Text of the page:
For cases, 91% experienced life events, and for controls, only 24% experienced the same. Life events were present in 89 cases and 15 controls during the past 48 hours, 50 cases and 16 controls during the past month, and 26 cases and 13 controls during the past year. The life events for the cases were increased arguments with a resident family member (n = 10), academic failure (important examination or course) (n = 9), broken engagement (n = 9), increased arguments with spouse (n = 8), sexual harassment (n = 8), starting an extramarital affair (n = 7), taking a large loan (more than half of a year's earnings) (n = 6), spousal extramarital affair (n = 5), death of a spouse (n = 3), multiple events (n = 3), business failure (n = 2), fired (n = 2), marital separation owing to an argument (n = 2), major personal physical illness (hospital admission or 1 month off work) (n = 2), moderate financial difficulties (bothersome but not serious, i.e. increased expenses, trouble from bill collectors) (n = 2), divorce (n = 1), lawsuit (n = 1), child married against respondent's wishes (n = 1), increased arguments with betrothed or partner (n = 1), an argument with a non-resident family member (in-laws, relatives) (n = 1), separation from a significant person (close friend or relative) (n = 1), moving to another city (n = 1), marriage (n = 1) and moving within the same city (n = 1). Relationship problems with spouses was more common among the cases compared with the controls, and this was statistically significant (χ 2 = 13.041, P = 0.00).
The univariate conditional logistic regression analysis results are presented in Table 2. According to the results, the presence of an immediate life event, psychiatric disorder, previous attempt, sexual abuse, unemployment and physical abuse were reported as significant risk factors (Table 2).
Risk factors for suicide have been poorly researched in Bangladesh. We aimed to identify the risk factors for suicide, using a matched-pair case–control psychological autopsy design in Dhaka, Bangladesh.
Our findings suggest that suicides have been happening in the early adulthood of life, as the mean age was 26.30 (±12.36) years. However, suicides in extreme ages have also been noticed, i.e. 9–75 years. A recent systematic review also reported a similar finding regarding age distribution.Reference Arafat5 Studies also found that married females living in low socioeconomic status in the country are dying by suicide more frequently, although the difference was not prominent in the current study.Reference Arafat5,Reference Reza, Feroz, Islam, Karim, Rabbani and Alam6 The total population structure is also comparable with the study sample, as the most recent census revealed a nearly equal number of men and women, and >60% of the population were aged <30 years. However, our findings revealed that marriage by choice was more common among the suicide cases, which was statistically significant. Further studies are needed to explain the finding. We speculate that the observation may be because of emotional instability during personal life events. Moreover, many instances of extramarital affairs were not accepted by the parental family members, resulting in poor social capital. Therefore, in response to any devastating personal events, the individual may feel alone and think of ending their life. An un-congenial attitude to the premarital love relationship could lead to fatal acts.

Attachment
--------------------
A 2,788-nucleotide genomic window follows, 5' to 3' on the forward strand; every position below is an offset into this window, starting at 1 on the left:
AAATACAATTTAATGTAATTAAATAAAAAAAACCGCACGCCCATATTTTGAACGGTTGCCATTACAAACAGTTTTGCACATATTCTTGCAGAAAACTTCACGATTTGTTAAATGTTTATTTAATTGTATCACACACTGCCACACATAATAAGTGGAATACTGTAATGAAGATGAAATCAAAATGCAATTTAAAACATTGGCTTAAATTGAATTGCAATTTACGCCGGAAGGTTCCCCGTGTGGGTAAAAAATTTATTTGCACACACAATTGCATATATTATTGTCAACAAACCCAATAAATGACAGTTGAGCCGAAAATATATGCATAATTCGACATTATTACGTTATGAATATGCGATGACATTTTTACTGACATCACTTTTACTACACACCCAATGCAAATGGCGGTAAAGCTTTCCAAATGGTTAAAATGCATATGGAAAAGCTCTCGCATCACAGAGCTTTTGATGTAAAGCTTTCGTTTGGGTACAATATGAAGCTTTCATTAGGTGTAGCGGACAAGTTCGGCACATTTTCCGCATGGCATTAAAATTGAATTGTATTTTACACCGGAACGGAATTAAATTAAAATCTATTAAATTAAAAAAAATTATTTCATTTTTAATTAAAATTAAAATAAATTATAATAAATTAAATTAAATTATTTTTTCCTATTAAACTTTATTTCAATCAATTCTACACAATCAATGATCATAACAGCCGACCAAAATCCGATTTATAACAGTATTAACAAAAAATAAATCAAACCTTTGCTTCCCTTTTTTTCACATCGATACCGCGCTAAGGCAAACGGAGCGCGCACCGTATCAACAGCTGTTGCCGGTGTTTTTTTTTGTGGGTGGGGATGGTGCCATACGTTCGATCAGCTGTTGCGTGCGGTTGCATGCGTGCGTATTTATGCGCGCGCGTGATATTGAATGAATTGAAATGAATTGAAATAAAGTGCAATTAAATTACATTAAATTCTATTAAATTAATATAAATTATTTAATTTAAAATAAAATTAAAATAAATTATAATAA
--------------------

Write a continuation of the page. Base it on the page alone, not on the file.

Hanging was the most common method of suicide (n = 70), followed by poisoning (n = 15), which is in accordance with previous studies.Reference Arafat5 However, the findings may be different in rural areas, where poisoning may be more common than in the present study.